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Number of streamers earning money on Twitch spikes by 223% in 2017

Over 150,000 people join Twitch Affiliates program since launching in April

The number of Twitch content creators earning money through streaming spiked by 223% last year, according to data released by the video platform.

In a 2017 retrospective, Twitch revealed that it reached two million unique monthly broadcasters. As a result, the number Twitch Partners rose from 17,000 to over 27,000 and, since its launch in April 2017, the number of Twitch Affiliates rose from 26,476 to in excess of 150,000.

Meanwhile Twitch extensions, the platform's flagship program which allows viewers to interact directly with streamers' games, also enjoyed a positive first year.

According to Twitch, there are now over 1,700 developers working on Twitch extensions, with more than 100 currently available, including everything from Hearthstone overlays to The Game Awards 2017: Community Predictions.

It was a year of records for Twitch, which saw the highest number of concurrent viewers tune into a single stream when 245,000 people watched three-times League of Legends world champion Lee "Faker" Sang-Hyeok.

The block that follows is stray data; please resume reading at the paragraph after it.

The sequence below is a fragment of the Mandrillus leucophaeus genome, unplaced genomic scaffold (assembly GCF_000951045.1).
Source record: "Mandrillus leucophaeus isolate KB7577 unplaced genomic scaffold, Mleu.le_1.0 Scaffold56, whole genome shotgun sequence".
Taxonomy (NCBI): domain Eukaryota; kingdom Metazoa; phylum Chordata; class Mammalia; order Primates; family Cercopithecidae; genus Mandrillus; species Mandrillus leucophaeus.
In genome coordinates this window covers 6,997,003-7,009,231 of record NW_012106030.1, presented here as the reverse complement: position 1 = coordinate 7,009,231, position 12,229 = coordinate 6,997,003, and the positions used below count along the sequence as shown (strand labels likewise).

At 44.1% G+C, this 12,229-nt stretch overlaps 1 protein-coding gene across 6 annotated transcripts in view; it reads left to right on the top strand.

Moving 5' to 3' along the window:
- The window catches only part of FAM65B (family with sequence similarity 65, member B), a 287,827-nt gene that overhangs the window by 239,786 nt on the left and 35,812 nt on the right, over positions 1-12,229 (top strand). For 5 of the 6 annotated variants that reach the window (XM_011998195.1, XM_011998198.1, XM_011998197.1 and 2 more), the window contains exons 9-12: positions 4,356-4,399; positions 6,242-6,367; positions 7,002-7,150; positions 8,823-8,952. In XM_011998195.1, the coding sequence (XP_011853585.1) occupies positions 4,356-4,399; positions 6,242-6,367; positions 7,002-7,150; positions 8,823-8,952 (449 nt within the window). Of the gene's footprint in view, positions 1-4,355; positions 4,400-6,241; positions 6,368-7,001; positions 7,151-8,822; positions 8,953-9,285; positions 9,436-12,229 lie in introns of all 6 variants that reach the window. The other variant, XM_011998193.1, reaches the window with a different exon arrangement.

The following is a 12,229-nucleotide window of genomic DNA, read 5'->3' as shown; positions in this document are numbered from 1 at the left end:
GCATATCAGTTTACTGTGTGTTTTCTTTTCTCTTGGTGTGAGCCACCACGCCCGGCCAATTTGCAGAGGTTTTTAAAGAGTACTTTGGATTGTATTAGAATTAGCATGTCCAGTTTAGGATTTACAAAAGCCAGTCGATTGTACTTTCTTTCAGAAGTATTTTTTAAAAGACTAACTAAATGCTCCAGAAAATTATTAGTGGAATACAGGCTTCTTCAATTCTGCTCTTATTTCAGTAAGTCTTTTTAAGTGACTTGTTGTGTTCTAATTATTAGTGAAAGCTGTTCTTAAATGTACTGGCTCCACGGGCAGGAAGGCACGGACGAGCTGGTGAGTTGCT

This record was almost immediately broken in 2018, however, when previously banned player Tyler "Tyler1" Steinkamp returned to the game and attracted over 300,000 concurrent viewers.

Destiny 2 also broke records, reaching 436,000 peak concurrent viewers, setting the record for the biggest game premiere of the year.

In 2017, the video streaming platform raised $30 million for charity and had over 15 million unique daily visitors, up from ten million the year prior.

Finally, Twitch revealed the most-watched new games were PlayerUnknown's Battlegrounds, Fortnite, Destiny 2, Fifa 18, For Honor, Call of Duty: WWII, Friday 13th, The Legend of Zelda: Breathe of the Wild, Resident Evil 7, and Gwent.

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Ivy Taylor avatar

Ivy Taylor


Ivy joined in 2017 having previously worked as a regional journalist, and a political campaigns manager before that. They are also one of the UK's foremost Sonic the Hedgehog apologists.